2. The first international Noilly Prat classic dry martini cocktail challenge kicked off with some of the world’s best bartenders showcasing their individual take on the recipe
3. Bartenders from London’s most established bars, including The Beaufort Bar at The Savoy, Quo Vadis and 69 Colebrooke Row were invited to the brand’s home in Marseillan to create a contemporary twist on the classic dry martini cocktail using innovative ingredients
4. It was a white truffle infused, honey cocktail accompanied by a carefully hand stuffed olive that won the UK heats for Steve Lawson at London’s MASH in Soho
This summer, Leblon Natural Cane Cachaça, a national treasure of Brazil, is bringing a splash of South American spirit to the UK with its delicious artisanal cocktails and must-visit experiences.
Handcrafted and produced at Maison Leblon in Minas Gerais, Brazil’s fertile agricultural heartland, Leblon Cachaça is already a favourite tipple in top culinary venues in Brazil, where cachaça is the national spirit. Cachaça is also the key ingredient to the Caipirinha, the wildly popular muddled lime cocktail.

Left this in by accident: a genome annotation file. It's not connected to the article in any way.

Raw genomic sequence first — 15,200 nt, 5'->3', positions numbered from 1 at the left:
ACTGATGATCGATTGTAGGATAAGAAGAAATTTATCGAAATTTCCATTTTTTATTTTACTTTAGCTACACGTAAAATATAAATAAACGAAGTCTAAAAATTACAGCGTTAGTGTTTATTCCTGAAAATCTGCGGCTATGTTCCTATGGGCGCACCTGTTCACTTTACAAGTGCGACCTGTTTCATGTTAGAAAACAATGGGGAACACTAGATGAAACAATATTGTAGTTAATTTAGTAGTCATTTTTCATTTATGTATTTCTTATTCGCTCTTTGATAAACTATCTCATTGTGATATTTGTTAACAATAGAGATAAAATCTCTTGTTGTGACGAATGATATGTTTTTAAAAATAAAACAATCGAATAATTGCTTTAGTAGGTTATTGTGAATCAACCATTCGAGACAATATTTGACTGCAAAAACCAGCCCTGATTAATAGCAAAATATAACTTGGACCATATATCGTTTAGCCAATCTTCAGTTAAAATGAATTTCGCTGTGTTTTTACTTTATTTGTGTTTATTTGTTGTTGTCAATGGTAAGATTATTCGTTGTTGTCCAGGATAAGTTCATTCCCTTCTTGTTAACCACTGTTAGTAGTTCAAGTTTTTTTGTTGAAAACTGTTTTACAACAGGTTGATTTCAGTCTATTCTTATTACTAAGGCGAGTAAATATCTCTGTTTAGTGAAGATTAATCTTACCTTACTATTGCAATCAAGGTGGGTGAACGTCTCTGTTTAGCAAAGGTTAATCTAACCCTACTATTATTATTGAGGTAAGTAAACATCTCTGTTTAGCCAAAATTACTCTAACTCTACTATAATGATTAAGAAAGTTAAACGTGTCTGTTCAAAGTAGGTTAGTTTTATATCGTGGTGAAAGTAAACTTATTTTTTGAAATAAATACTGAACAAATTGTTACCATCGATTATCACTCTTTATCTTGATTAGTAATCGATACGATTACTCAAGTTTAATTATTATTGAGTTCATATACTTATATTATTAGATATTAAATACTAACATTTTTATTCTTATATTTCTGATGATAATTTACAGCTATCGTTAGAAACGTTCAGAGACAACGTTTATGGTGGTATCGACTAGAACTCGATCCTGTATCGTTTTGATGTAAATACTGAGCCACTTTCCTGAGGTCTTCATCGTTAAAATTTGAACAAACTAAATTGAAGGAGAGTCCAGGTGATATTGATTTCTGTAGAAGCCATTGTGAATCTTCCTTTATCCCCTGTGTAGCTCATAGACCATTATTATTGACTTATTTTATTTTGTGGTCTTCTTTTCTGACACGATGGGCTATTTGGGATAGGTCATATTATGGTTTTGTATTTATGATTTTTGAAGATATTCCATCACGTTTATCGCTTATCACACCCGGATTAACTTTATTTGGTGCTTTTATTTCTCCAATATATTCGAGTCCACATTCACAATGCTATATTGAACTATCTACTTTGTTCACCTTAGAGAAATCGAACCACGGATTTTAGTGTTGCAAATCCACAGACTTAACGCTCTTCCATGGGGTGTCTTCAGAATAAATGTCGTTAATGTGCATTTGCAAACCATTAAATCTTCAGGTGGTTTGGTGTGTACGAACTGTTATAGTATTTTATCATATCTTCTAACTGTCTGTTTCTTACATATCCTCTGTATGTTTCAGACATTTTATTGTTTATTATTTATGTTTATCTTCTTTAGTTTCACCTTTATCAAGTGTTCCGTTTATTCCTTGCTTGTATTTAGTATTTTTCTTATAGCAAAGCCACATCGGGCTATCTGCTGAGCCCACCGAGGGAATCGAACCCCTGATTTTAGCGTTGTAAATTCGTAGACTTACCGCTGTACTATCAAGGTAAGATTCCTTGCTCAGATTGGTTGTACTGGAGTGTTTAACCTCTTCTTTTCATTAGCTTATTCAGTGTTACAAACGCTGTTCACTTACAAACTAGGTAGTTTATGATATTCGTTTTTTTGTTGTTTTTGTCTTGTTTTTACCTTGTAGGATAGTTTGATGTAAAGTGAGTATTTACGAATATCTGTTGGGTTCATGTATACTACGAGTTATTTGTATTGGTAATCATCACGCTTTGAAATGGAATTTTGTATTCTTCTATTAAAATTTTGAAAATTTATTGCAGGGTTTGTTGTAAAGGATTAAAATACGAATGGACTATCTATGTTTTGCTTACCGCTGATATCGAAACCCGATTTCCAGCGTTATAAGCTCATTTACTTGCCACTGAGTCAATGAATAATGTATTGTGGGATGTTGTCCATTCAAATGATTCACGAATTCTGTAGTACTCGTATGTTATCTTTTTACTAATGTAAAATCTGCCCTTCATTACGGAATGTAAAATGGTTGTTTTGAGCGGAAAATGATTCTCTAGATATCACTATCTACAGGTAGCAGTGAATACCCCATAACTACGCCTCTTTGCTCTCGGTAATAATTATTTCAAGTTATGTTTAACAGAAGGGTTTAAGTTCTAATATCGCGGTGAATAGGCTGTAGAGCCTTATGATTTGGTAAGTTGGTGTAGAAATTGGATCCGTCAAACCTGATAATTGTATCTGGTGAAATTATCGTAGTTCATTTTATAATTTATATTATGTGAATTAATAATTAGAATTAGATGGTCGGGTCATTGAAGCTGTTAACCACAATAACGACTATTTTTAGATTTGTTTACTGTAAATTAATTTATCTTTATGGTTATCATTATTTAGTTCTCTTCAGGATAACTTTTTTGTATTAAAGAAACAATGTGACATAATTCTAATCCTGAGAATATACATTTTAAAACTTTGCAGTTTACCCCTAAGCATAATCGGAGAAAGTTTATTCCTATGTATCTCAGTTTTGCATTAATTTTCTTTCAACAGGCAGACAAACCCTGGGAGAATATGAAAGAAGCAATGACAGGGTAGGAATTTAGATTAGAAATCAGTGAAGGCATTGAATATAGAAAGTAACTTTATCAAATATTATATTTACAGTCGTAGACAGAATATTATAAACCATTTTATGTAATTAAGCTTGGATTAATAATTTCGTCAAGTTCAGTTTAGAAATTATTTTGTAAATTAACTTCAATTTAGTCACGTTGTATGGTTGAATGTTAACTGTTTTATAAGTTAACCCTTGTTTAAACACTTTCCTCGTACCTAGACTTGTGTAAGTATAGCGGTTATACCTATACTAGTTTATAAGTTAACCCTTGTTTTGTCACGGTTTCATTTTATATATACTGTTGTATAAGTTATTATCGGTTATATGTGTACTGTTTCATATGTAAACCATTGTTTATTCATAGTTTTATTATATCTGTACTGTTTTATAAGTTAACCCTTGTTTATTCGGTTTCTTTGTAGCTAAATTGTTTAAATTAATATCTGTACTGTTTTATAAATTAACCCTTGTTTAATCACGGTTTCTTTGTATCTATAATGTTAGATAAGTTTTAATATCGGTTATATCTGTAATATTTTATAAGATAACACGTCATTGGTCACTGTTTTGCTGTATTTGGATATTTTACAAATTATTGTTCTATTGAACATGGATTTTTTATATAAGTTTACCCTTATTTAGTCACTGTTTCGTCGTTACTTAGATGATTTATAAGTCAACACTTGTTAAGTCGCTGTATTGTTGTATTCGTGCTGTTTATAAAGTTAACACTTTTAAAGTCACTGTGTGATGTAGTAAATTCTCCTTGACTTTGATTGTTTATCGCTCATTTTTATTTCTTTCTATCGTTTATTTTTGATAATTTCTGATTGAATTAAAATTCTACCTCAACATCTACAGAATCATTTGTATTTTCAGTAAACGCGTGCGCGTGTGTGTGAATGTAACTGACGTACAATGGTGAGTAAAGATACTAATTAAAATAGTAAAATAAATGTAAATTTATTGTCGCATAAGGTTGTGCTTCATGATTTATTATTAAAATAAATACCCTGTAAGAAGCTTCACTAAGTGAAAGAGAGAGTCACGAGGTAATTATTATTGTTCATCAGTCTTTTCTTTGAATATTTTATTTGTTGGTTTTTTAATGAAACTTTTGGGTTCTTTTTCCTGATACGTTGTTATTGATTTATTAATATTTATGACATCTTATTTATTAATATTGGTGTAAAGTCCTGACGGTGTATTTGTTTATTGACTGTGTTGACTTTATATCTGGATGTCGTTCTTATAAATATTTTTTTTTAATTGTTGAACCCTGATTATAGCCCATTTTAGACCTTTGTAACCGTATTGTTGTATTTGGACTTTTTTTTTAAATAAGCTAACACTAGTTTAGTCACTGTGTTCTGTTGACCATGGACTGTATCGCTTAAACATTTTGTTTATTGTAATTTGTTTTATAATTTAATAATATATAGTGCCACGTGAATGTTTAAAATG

Light and fruity with tequila-like herbal notes, Leblon Cachaça has a smooth silky texture with layers of fruity cane and spices. It mixes extremely well with almost any fruit and couples nicely with other ingredients from herbs to liqueurs – the perfect starting point for a range of delicious cocktails that capture the lively Brazilian Spirit. The Leblon Cachaça signature cocktails are a must this summer for home entertaining, including the renowned Brazilian ‘Caipirinha’, the coconut ‘Sugar Loaf Mountain Cooler’ and the refreshing ‘Leblon Ginger Ale’.